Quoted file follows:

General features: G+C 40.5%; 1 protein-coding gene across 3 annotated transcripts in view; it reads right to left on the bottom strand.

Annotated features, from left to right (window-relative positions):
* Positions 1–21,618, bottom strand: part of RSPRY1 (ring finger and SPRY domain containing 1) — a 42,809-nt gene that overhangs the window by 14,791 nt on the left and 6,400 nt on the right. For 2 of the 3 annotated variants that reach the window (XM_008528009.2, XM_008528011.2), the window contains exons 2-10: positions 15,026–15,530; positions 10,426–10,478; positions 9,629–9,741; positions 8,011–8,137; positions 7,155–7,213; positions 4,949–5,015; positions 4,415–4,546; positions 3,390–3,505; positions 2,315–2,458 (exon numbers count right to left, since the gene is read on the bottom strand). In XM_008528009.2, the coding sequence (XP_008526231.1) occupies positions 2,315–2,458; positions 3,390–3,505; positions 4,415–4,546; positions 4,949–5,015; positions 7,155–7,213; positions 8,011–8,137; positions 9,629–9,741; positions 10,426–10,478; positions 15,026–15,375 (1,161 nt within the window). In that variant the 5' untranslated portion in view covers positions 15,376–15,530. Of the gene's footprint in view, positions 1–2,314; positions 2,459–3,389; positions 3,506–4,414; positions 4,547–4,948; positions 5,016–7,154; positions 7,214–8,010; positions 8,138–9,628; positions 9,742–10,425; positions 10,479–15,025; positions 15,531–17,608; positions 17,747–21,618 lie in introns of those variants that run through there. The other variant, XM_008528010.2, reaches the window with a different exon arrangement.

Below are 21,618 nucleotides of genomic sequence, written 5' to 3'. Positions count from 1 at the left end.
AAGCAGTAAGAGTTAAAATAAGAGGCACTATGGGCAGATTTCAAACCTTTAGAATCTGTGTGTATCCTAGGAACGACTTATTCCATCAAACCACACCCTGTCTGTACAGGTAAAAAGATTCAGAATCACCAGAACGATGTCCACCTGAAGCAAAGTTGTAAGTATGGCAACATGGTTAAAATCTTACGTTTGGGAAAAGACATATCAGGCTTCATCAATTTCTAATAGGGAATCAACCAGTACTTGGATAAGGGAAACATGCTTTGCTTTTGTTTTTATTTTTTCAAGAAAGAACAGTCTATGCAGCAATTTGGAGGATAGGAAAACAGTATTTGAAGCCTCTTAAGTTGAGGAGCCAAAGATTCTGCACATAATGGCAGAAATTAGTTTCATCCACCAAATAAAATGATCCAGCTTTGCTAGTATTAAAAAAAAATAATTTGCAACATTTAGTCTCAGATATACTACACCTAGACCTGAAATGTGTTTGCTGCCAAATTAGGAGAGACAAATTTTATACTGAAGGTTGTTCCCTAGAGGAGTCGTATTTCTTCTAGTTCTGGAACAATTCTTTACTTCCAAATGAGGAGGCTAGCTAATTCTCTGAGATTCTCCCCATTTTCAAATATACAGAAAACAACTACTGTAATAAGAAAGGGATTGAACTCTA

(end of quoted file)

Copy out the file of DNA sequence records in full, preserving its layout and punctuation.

General features: G+C 40.5%; 1 protein-coding gene across 3 annotated transcripts in view; it reads right to left on the bottom strand.

Annotated features, from left to right (window-relative positions):
* Positions 1–21,618, bottom strand: part of RSPRY1 (ring finger and SPRY domain containing 1) — a 42,809-nt gene that overhangs the window by 14,791 nt on the left and 6,400 nt on the right. For 2 of the 3 annotated variants that reach the window (XM_008528009.2, XM_008528011.2), the window contains exons 2-10: positions 15,026–15,530; positions 10,426–10,478; positions 9,629–9,741; positions 8,011–8,137; positions 7,155–7,213; positions 4,949–5,015; positions 4,415–4,546; positions 3,390–3,505; positions 2,315–2,458 (exon numbers count right to left, since the gene is read on the bottom strand). In XM_008528009.2, the coding sequence (XP_008526231.1) occupies positions 2,315–2,458; positions 3,390–3,505; positions 4,415–4,546; positions 4,949–5,015; positions 7,155–7,213; positions 8,011–8,137; positions 9,629–9,741; positions 10,426–10,478; positions 15,026–15,375 (1,161 nt within the window). In that variant the 5' untranslated portion in view covers positions 15,376–15,530. Of the gene's footprint in view, positions 1–2,314; positions 2,459–3,389; positions 3,506–4,414; positions 4,547–4,948; positions 5,016–7,154; positions 7,214–8,010; positions 8,138–9,628; positions 9,742–10,425; positions 10,479–15,025; positions 15,531–17,608; positions 17,747–21,618 lie in introns of those variants that run through there. The other variant, XM_008528010.2, reaches the window with a different exon arrangement.

Below are 21,618 nucleotides of genomic sequence, written 5' to 3'. Positions count from 1 at the left end.
AAGCAGTAAGAGTTAAAATAAGAGGCACTATGGGCAGATTTCAAACCTTTAGAATCTGTGTGTATCCTAGGAACGACTTATTCCATCAAACCACACCCTGTCTGTACAGGTAAAAAGATTCAGAATCACCAGAACGATGTCCACCTGAAGCAAAGTTGTAAGTATGGCAACATGGTTAAAATCTTACGTTTGGGAAAAGACATATCAGGCTTCATCAATTTCTAATAGGGAATCAACCAGTACTTGGATAAGGGAAACATGCTTTGCTTTTGTTTTTATTTTTTCAAGAAAGAACAGTCTATGCAGCAATTTGGAGGATAGGAAAACAGTATTTGAAGCCTCTTAAGTTGAGGAGCCAAAGATTCTGCACATAATGGCAGAAATTAGTTTCATCCACCAAATAAAATGATCCAGCTTTGCTAGTATTAAAAAAAAATAATTTGCAACATTTAGTCTCAGATATACTACACCTAGACCTGAAATGTGTTTGCTGCCAAATTAGGAGAGACAAATTTTATACTGAAGGTTGTTCCCTAGAGGAGTCGTATTTCTTCTAGTTCTGGAACAATTCTTTACTTCCAAATGAGGAGGCTAGCTAATTCTCTGAGATTCTCCCCATTTTCAAATATACAGAAAACAACTACTGTAATAAGAAAGGGATTGAACTCTA